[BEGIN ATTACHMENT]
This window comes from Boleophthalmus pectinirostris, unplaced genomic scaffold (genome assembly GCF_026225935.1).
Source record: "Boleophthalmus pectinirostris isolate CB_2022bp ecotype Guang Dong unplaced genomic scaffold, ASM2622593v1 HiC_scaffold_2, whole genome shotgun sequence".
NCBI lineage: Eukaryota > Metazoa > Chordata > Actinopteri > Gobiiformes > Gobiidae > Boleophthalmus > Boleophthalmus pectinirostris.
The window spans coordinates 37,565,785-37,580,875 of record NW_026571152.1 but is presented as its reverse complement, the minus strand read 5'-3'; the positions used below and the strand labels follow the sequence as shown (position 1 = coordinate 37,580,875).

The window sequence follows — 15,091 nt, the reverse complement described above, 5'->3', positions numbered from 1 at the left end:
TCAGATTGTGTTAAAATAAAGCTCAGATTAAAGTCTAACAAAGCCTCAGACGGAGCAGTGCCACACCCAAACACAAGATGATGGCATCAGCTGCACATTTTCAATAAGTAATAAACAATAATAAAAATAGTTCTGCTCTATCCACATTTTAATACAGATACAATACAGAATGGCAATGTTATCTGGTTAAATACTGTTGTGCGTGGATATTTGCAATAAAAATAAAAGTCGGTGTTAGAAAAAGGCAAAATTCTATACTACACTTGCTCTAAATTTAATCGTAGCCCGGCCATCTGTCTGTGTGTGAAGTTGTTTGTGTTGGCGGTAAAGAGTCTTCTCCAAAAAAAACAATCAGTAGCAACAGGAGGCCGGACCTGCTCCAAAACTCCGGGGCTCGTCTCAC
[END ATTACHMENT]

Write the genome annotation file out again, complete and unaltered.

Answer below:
This window comes from Boleophthalmus pectinirostris, unplaced genomic scaffold (genome assembly GCF_026225935.1).
Source record: "Boleophthalmus pectinirostris isolate CB_2022bp ecotype Guang Dong unplaced genomic scaffold, ASM2622593v1 HiC_scaffold_2, whole genome shotgun sequence".
NCBI lineage: Eukaryota > Metazoa > Chordata > Actinopteri > Gobiiformes > Gobiidae > Boleophthalmus > Boleophthalmus pectinirostris.
The window spans coordinates 37,565,785-37,580,875 of record NW_026571152.1 but is presented as its reverse complement, the minus strand read 5'-3'; the positions used below and the strand labels follow the sequence as shown (position 1 = coordinate 37,580,875).

The window sequence follows — 15,091 nt, the reverse complement described above, 5'->3', positions numbered from 1 at the left end:
TCAGATTGTGTTAAAATAAAGCTCAGATTAAAGTCTAACAAAGCCTCAGACGGAGCAGTGCCACACCCAAACACAAGATGATGGCATCAGCTGCACATTTTCAATAAGTAATAAACAATAATAAAAATAGTTCTGCTCTATCCACATTTTAATACAGATACAATACAGAATGGCAATGTTATCTGGTTAAATACTGTTGTGCGTGGATATTTGCAATAAAAATAAAAGTCGGTGTTAGAAAAAGGCAAAATTCTATACTACACTTGCTCTAAATTTAATCGTAGCCCGGCCATCTGTCTGTGTGTGAAGTTGTTTGTGTTGGCGGTAAAGAGTCTTCTCCAAAAAAAACAATCAGTAGCAACAGGAGGCCGGACCTGCTCCAAAACTCCGGGGCTCGTCTCAC